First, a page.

My batch, who will undoubtedly outlive me, are very annoyed with me since they are having to endure nasty human food. I have tried everything .... tuna, salmon, chunks of roast chicken, turkey Spam, Vienna sausages. No, they want their Whiskas or Friskies. Well, they'll just have to wait until Wednesday, and I surely hope no longer than that.

"She has such pretty eyes," said the Cat Lady, reminding me of the Sleeptalker saying, "that cat has beautiful eyes." They are both, of course, quite accurate, but it's not nice to see those eyes scolding me for bringing more human junk for breakfast.


Felix, musing upon karma, wrote "you had to meet Sleeptalker". Indeed. Why else would I be sitting on this mountaintop in the middle of nowhere?

I haven't seen that young man since the last evening of November when he came to the mall and did his best effort to seduce me into filling a pipe, sharing it with him, and getting the ultimate reward afterwards. Why did I resist?

I don't really know, but I did, and I suspect he is sulking about it.

Tanioka is sleeping on a large piece of cardboard near the mall, in a place where I go in the early morning to get a bus to the campus. He looks thoroughly derelict, but then anyone would who is sleeping on cardboard in such a public place.

I still haven't seen Angelo. The Sleeptalker told me Angelo is out of prison, but then I only have the Sleeptalker's word that Angelo was in prison to begin with (and with the Sleeptalker, the line between fact and fantasy has been very obscure in recent times).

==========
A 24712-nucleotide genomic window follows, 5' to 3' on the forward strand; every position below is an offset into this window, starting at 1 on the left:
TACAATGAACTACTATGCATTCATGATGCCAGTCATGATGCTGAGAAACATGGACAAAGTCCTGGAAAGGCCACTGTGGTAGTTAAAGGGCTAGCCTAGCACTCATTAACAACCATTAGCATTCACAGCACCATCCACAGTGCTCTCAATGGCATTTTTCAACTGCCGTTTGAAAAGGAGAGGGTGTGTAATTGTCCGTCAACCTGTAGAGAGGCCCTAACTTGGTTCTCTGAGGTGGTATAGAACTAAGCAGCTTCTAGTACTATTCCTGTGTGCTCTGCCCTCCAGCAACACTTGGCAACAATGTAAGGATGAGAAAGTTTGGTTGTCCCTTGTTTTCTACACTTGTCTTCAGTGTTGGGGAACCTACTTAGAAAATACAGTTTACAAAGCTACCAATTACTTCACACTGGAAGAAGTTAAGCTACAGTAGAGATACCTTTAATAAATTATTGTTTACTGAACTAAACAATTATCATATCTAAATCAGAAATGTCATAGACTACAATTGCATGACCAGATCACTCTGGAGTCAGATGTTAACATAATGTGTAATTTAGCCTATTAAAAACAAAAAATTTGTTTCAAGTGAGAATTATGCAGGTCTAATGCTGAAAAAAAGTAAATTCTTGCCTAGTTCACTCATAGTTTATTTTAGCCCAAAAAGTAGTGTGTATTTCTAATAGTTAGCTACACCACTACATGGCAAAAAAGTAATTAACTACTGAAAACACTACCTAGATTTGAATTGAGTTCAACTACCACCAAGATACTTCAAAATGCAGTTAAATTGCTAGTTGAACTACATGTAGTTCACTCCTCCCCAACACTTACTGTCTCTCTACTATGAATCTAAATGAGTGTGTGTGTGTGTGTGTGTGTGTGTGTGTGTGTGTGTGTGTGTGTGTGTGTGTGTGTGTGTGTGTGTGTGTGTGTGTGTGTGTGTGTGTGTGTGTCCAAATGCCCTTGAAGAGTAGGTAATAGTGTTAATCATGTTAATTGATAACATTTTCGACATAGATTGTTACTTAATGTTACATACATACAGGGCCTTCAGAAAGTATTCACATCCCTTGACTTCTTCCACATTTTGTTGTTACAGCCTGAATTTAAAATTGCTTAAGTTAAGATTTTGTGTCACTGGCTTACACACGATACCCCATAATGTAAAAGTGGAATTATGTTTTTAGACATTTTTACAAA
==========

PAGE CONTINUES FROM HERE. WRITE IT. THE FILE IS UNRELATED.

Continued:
Halfway through December. It hasn't really been a very interesting month thus far which, of course, makes it easier to endure the flood-hampered difficulties of on-line life. I had a Russian-oriented double feature with Frederick Forsythe's Icon and le Carre's Russia House, then went to a totally different place with Virginia Woolf's Night and Day.

Night and day, you are the one .... Then what is it, "beneath the moon and under the sun"? Something like that.


Poor Sleeptalker. I'm like a radio tower broadcasting "I want to see you, I want to see you." I think he's either in the country or in jail. He has been in such a kleptomaniac phase recently. Even if I take him to a shop and say "you can have anything you want", he still walks out with stuff in his pockets.

I did try to appeal to his Christian sentiment, speaking of the Ten Commandments and "thou shalt not steal". His response was "God helps those who help themselves." A most peculiar form of Christian philosophy.

I wish he wouldn't do it in places where I frequently shop, as at the used bookstore where I was buying a book and he was pocketing CDs (and was noticed, even if he did get away).

And I am saddened by seeing Tanioka most mornings, asleep on his cardboard. He really is as derelict as I've ever seen him. There but for the grace, etc.

The Metropolitan Opera began the current broadcast season with I Vespri Siciliani. Much as I love Verdi, I cannot admire that work which seems to me like an extended (very extended) exercise in barely-controlled hysteria. I gave up after an hour or so. But they did present a most handsome production of Tannhauser as their second offering. Some "wit" said Tannhauser was Wagner for people who love Il Trovatore. Okay, had it been sung in Italian there are certainly moments when I would have guessed Verdi had I not known what I was listening to, but most of the time it is clearly Richard Wagner. He did "borrow" from himself a lot.